By John F. Walvoord
The Church in Heaven
The Judgment of the Church in Heaven
After meeting Christ in the air at the time of the rapture, the church will proceed to heaven. There, according to many New Testament passages, the church will be judged for reward. If the rapture concerns only Christians, it is evident that only Christians will be involved in this judgment as only such will be eligible for the rapture itself. If Israel and other Old Testament saints are raised at the time of the rapture, they also may be judged or their judgment may be reserved to a later time, namely, the time of Christ’s second coming to the earth when their rewards will be distributed in the form of privileged places of service in the millennial kingdom. As the judgment of the church does not concern the matter of salvation, it is primarily a question of rewards for service.
The central passage on the judgment of the church is 2 Corinthians 5:8-10: “We are of good courage, I say, and are willing rather to be absent from the body, and to be at home with the Lord. Wherefore also we make it our aim, whether at home or absent, to be well-pleasing unto him. For we must all be made manifest before the judgment-seat of Christ; that each one may receive the things done in the body, according to what he hath done, whether it be good or bad.” Paul declares that it is his fundamental purpose in life to live in such a way that his life will be well spent in the Master’s service. When he is judged at this judgment seat, it will be determined what is good and what is bad.
Although some have attempted to make this a Protestant purgatory, i.e., a time of punishment for unconfessed sin, it seems clear from the general doctrine of justification by faith that no condemnation is possible for one who is in Christ. Discipline such as is administered in this life will be of no value to those already made perfect in heaven. The bad works are discarded as unworthy of reward but good works are rewarded. The penality is limited to the loss of reward. It is obvious that with imperfections which beset every Christian, no one will be able to claim perfection in that day. All will have a measure of failure, and it may be that all will have some reward. The judgment will be a general evaluation of a summary kind, but it is gracious rather than retributive.
The judgment seat of Christ, however, is a real issue with Paul. He speaks of “knowing therefore the fear of the Lord” (2 Cor 5:11). This fear is of the possibility that his life will be revealed as one wasted and spent in selfishness rather than in devotion and complete obedience to Christ. Christians contemplating the rapture of the church, therefore, must also face the fact that their lives will then be brought in review before God and that they will be rewarded according to what they have done.
Three figures are used in the New Testament to illustrate the principles involved in the judgment seat of Christ. The first of these is found in Romans 14:10-12: “But thou, why dost thou judge thy brother? or thou again, why dost thou set at nought thy brother? for we shall all stand before the judgment-seat of God. For it is written, As I live, saith the Lord, to me every knee shall bow, and every tongue shall confess to God. So then each one of us shall give account of himself to God.” In this passage life is viewed as a stewardship with every Christian having to give an account of his stewardship at the judgment seat of Christ. An application is made of this truth that we should not judge each other, but rather should give our principal attention to fulfilling our own stewardship in such a way that we will have a good report when we must render account.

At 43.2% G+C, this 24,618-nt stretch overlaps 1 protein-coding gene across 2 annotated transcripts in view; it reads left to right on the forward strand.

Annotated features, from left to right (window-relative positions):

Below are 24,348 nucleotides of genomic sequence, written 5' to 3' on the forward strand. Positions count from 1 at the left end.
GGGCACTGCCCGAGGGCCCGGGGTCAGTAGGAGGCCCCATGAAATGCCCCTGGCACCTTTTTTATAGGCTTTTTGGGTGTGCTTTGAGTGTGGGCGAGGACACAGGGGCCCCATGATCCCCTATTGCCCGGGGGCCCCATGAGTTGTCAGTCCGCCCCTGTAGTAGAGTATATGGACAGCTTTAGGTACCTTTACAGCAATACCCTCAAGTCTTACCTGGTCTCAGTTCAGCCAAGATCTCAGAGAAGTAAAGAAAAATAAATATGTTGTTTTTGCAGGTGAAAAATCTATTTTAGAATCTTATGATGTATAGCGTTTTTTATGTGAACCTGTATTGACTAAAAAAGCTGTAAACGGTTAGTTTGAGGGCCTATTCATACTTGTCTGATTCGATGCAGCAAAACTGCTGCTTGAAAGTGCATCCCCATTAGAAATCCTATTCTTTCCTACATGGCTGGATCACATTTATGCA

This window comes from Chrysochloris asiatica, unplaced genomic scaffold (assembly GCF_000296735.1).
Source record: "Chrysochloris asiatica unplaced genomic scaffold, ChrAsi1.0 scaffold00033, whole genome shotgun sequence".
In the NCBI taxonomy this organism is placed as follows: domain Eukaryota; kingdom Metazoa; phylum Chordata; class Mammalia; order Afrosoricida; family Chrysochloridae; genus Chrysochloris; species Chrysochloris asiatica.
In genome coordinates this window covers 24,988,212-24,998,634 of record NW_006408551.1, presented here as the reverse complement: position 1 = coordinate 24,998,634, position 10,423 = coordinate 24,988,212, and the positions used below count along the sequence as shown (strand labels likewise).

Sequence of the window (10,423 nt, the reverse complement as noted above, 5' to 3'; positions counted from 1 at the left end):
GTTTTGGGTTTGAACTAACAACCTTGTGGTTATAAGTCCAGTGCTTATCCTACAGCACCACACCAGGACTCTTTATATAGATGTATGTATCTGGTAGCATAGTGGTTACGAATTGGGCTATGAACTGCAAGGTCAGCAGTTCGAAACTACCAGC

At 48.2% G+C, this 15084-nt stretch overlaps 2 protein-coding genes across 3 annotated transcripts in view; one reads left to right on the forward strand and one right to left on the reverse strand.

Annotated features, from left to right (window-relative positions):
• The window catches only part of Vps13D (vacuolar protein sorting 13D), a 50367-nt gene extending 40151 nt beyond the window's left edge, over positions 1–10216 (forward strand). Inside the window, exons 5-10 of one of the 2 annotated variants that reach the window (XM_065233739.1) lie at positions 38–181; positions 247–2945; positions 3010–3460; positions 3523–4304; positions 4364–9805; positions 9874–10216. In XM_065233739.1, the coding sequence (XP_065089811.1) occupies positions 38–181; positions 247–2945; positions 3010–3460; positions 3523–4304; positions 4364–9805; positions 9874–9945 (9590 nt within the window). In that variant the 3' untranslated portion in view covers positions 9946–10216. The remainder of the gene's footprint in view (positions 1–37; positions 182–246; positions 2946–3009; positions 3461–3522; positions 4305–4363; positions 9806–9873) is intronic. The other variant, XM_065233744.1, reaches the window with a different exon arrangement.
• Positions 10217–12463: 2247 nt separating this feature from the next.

In 1 Corinthians 3:11-15 the figure of a building is used to illustrate the principle of judgment. In verse 11 the foundation of the building is revealed to be Christ who as Savior provides a foundation for every Christian life. On this foundation every man must build his building. Ultimately the building is to be tested by fire which “shall prove each man’s work of what sort it is” (1 Cor 3:13). When tested in this way, reward is promised for that which abides and loss is assured for that which is burned: “If any man’s work shall abide which he built thereon, he shall receive a reward. If any man’s work shall be burned, he shall suffer loss, but he himself shall be saved; yet so as through fire” (1 Cor 3:14-15). In view of the fact that the building is to be tested by fire, Christians are urged to build their house of gold, silver, and precious stone which is incombustible in contrast to wood, hay, or stubble which is easily consumed by fire (cf. 1 Cor 3:12).
No meaning is assigned to the particular materials mentioned from Scriptural background. However, gold is often used to represent the glory of deity; silver is the metal of redemption, and precious stones reflect wealth of other kind. The use of these materials undoubtedly reflects Christian life and witness which as gold manifest the glory of God, as silver the extension of the gospel, and, as precious stones, accomplish many things which are of value in God’s sight. By contrast, wood, hay, and stubble represent three degrees of worthlessness, stubble being fit for nothing. Hay is suitable only for beasts. Wood, while being a useful tool of man, can also be destroyed by fire. The final test of all man’s work is what evaluation is placed upon it at the judgment seat of Christ. Christians, accordingly, are urged to build a life which embodies eternal values.